Social Media Roundup: Learn To Love Post-Event Evaluations
The reaction from the crowd, warts and all, might not make for pleasant reading, but you'll be better for knowing it, conference expert Adrian Segar says. Also: what the negative reaction to Yahoo's new logo teaches about the branding process.
Your annual meeting is over—time to start thinking about next year.
Seems a little quick, right? Well, with the right questions on your conference evaluations, you might be getting gold from members on how to make your event better.
What you can learn, and more, in today’s Social Media Roundup:
Evaluations aren’t fun, but …
Conferences That Work author Adrian Segar would like to make a pitch for post-conference evaluations—not always the most exciting things in the world, but if you’re looking for the right information, they might prove more essential than you think. Among the tips in his recent post on the matter? Learn to accept that not everything you read in these evaluations will be pleasant—but understand that you can learn from the negative reviews and ultimately have a better event in the future. “Facing and learning from criticism is hard—the first response to criticism of anyone who is trying to do a good job is usually defensive,” he writes. “But when we confront unpleasant truths, plan to better understand them, and follow through, we lay the ground for making our event and our contributions to it better.” Check the post for more advice. (ht @TahiraCreates)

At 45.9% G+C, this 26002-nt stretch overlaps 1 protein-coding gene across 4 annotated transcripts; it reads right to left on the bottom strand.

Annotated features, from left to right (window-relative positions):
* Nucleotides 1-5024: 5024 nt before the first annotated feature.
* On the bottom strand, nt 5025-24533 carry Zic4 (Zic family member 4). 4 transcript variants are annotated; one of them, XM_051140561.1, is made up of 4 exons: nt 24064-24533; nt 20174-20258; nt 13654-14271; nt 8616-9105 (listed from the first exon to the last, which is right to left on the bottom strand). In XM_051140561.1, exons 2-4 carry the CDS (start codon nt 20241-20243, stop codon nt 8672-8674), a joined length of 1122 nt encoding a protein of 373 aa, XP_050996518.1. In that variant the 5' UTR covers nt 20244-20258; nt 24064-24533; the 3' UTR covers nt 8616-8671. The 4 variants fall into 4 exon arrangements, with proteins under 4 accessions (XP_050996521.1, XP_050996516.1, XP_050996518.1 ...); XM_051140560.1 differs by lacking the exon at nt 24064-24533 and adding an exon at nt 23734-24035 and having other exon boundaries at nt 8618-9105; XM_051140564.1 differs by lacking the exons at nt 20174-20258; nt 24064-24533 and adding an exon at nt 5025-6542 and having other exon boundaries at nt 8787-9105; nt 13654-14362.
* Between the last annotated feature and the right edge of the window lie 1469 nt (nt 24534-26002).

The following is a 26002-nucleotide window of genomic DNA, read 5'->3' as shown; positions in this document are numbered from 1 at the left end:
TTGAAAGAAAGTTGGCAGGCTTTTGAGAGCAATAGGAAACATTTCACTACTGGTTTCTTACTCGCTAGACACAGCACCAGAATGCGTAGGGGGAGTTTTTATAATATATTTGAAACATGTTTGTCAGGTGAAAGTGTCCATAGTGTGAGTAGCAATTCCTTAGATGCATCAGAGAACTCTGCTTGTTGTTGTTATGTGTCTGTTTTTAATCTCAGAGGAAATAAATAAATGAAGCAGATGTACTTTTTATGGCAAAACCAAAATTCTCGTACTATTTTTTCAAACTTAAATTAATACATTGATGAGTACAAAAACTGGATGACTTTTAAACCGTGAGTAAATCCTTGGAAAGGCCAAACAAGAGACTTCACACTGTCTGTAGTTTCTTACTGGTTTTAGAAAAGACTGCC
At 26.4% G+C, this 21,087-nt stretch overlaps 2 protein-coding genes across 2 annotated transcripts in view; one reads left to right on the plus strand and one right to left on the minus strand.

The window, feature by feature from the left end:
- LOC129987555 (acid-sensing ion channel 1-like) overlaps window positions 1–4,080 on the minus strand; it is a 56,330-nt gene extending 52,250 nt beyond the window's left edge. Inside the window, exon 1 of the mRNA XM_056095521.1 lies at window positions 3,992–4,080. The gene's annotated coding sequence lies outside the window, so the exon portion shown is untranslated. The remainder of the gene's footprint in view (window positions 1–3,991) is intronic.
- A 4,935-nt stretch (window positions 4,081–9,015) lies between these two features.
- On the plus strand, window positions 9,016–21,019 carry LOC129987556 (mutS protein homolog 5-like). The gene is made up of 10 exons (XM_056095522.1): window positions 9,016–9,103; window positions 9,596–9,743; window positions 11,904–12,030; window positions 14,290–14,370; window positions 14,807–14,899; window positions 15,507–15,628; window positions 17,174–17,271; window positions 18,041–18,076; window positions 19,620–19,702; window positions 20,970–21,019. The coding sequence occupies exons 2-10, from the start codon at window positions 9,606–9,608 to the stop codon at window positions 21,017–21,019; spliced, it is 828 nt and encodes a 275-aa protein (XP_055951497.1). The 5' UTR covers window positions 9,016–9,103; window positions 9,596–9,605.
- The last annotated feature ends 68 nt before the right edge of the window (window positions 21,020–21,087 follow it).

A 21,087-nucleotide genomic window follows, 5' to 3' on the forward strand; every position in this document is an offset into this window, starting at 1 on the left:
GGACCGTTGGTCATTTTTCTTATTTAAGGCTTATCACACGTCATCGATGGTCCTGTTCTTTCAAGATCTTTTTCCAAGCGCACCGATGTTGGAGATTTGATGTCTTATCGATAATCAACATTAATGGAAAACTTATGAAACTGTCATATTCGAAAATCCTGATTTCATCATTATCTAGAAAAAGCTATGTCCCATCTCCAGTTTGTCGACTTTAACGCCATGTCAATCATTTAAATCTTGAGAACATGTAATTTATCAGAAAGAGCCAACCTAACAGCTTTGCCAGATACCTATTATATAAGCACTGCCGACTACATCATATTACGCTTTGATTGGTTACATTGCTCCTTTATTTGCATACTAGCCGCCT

OK, OK, we know: We recently praised Marissa Mayer’s leadership skills as Yahoo’s CEO. But even a good leader isn’t perfect and needs to know the right moment to take a step back, something that may have been proven in Yahoo’s endeavor to find a new logo. The company’s branding is downright fundamental—Mayer says the brand is worth $10 billion—but the process Yahoo took to find its logo was a bit haphazard, Ars Technica’s Aurich Lawson writes. (He’s not alone.) In her own blog post announcing the new logo, Mayer admits to taking a direct role in its design, noting her crack Adobe Illustrator skills and the fact that the design team spent only a weekend on the project (rather than taking a top-down rebranding approach). Lawson says that’s telling. “What gets me is the gleeful way Team CEO/Intern spent a weekend on this project and then called it done,” Lawson writes. “The message my designer side cringes at is ‘anyone can do this, so why waste more than a weekend of fun on it?'” Should Mayer have taken the logo project more seriously? This is a $10 billion brand, after all. (ht @arstechnica)
Ever done a rebranding? What was the most important lesson you learned in the process? Tell us about it below.